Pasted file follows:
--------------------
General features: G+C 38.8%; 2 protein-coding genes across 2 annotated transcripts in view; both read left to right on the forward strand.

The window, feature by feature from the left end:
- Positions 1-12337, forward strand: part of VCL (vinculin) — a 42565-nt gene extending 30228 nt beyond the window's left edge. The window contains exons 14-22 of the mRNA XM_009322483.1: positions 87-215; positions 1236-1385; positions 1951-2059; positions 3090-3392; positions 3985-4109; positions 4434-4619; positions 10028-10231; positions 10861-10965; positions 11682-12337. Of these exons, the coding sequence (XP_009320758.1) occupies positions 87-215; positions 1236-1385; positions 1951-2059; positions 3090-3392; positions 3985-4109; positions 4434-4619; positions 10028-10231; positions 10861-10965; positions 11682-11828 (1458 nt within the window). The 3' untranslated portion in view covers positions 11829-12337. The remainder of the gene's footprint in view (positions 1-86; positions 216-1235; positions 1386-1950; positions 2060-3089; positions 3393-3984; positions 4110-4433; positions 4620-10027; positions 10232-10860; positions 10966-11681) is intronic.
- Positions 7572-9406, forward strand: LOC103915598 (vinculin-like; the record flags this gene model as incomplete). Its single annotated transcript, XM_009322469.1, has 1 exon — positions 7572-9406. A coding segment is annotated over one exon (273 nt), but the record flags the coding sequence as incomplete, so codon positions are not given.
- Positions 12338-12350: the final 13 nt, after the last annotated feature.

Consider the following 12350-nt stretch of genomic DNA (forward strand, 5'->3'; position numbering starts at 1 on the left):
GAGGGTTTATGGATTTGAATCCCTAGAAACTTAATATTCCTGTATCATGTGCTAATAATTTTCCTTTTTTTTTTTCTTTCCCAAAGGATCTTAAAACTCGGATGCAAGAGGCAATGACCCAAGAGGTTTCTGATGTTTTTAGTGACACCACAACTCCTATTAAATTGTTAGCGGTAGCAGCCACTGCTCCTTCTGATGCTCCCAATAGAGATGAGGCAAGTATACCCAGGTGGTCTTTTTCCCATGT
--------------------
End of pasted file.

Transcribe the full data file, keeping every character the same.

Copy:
General features: G+C 38.8%; 2 protein-coding genes across 2 annotated transcripts in view; both read left to right on the forward strand.

The window, feature by feature from the left end:
- Positions 1-12337, forward strand: part of VCL (vinculin) — a 42565-nt gene extending 30228 nt beyond the window's left edge. The window contains exons 14-22 of the mRNA XM_009322483.1: positions 87-215; positions 1236-1385; positions 1951-2059; positions 3090-3392; positions 3985-4109; positions 4434-4619; positions 10028-10231; positions 10861-10965; positions 11682-12337. Of these exons, the coding sequence (XP_009320758.1) occupies positions 87-215; positions 1236-1385; positions 1951-2059; positions 3090-3392; positions 3985-4109; positions 4434-4619; positions 10028-10231; positions 10861-10965; positions 11682-11828 (1458 nt within the window). The 3' untranslated portion in view covers positions 11829-12337. The remainder of the gene's footprint in view (positions 1-86; positions 216-1235; positions 1386-1950; positions 2060-3089; positions 3393-3984; positions 4110-4433; positions 4620-10027; positions 10232-10860; positions 10966-11681) is intronic.
- Positions 7572-9406, forward strand: LOC103915598 (vinculin-like; the record flags this gene model as incomplete). Its single annotated transcript, XM_009322469.1, has 1 exon — positions 7572-9406. A coding segment is annotated over one exon (273 nt), but the record flags the coding sequence as incomplete, so codon positions are not given.
- Positions 12338-12350: the final 13 nt, after the last annotated feature.

Consider the following 12350-nt stretch of genomic DNA (forward strand, 5'->3'; position numbering starts at 1 on the left):
GAGGGTTTATGGATTTGAATCCCTAGAAACTTAATATTCCTGTATCATGTGCTAATAATTTTCCTTTTTTTTTTTCTTTCCCAAAGGATCTTAAAACTCGGATGCAAGAGGCAATGACCCAAGAGGTTTCTGATGTTTTTAGTGACACCACAACTCCTATTAAATTGTTAGCGGTAGCAGCCACTGCTCCTTCTGATGCTCCCAATAGAGATGAGGCAAGTATACCCAGGTGGTCTTTTTCCCATGT